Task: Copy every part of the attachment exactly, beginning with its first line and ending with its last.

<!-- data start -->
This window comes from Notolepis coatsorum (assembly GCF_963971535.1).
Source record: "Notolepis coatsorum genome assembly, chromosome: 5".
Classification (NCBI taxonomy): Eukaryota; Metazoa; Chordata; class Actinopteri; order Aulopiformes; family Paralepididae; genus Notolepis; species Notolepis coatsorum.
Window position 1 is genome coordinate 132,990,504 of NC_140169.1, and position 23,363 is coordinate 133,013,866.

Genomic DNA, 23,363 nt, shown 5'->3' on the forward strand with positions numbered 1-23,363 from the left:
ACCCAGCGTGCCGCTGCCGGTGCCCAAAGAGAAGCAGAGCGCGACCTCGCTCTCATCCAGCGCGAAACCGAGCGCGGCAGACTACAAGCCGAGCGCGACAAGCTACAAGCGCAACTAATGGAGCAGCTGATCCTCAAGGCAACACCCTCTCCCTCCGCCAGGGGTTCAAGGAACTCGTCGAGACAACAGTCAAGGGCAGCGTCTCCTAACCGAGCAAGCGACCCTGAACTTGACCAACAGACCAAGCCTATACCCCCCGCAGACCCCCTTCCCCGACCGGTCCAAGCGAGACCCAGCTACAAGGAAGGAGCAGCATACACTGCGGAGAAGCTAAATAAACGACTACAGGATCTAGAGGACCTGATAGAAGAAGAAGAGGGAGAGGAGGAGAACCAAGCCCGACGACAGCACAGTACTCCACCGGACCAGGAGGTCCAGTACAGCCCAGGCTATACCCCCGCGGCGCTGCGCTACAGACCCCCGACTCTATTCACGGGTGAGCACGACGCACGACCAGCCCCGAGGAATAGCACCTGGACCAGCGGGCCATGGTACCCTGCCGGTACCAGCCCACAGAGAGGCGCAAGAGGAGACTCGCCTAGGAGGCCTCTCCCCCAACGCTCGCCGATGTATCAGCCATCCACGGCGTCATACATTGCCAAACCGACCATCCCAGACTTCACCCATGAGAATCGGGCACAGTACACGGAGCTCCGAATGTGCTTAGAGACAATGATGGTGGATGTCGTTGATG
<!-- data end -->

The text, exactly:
This window comes from Notolepis coatsorum (assembly GCF_963971535.1).
Source record: "Notolepis coatsorum genome assembly, chromosome: 5".
Classification (NCBI taxonomy): Eukaryota; Metazoa; Chordata; class Actinopteri; order Aulopiformes; family Paralepididae; genus Notolepis; species Notolepis coatsorum.
Window position 1 is genome coordinate 132,990,504 of NC_140169.1, and position 23,363 is coordinate 133,013,866.

Genomic DNA, 23,363 nt, shown 5'->3' on the forward strand with positions numbered 1-23,363 from the left:
ACCCAGCGTGCCGCTGCCGGTGCCCAAAGAGAAGCAGAGCGCGACCTCGCTCTCATCCAGCGCGAAACCGAGCGCGGCAGACTACAAGCCGAGCGCGACAAGCTACAAGCGCAACTAATGGAGCAGCTGATCCTCAAGGCAACACCCTCTCCCTCCGCCAGGGGTTCAAGGAACTCGTCGAGACAACAGTCAAGGGCAGCGTCTCCTAACCGAGCAAGCGACCCTGAACTTGACCAACAGACCAAGCCTATACCCCCCGCAGACCCCCTTCCCCGACCGGTCCAAGCGAGACCCAGCTACAAGGAAGGAGCAGCATACACTGCGGAGAAGCTAAATAAACGACTACAGGATCTAGAGGACCTGATAGAAGAAGAAGAGGGAGAGGAGGAGAACCAAGCCCGACGACAGCACAGTACTCCACCGGACCAGGAGGTCCAGTACAGCCCAGGCTATACCCCCGCGGCGCTGCGCTACAGACCCCCGACTCTATTCACGGGTGAGCACGACGCACGACCAGCCCCGAGGAATAGCACCTGGACCAGCGGGCCATGGTACCCTGCCGGTACCAGCCCACAGAGAGGCGCAAGAGGAGACTCGCCTAGGAGGCCTCTCCCCCAACGCTCGCCGATGTATCAGCCATCCACGGCGTCATACATTGCCAAACCGACCATCCCAGACTTCACCCATGAGAATCGGGCACAGTACACGGAGCTCCGAATGTGCTTAGAGACAATGATGGTGGATGTCGTTGATG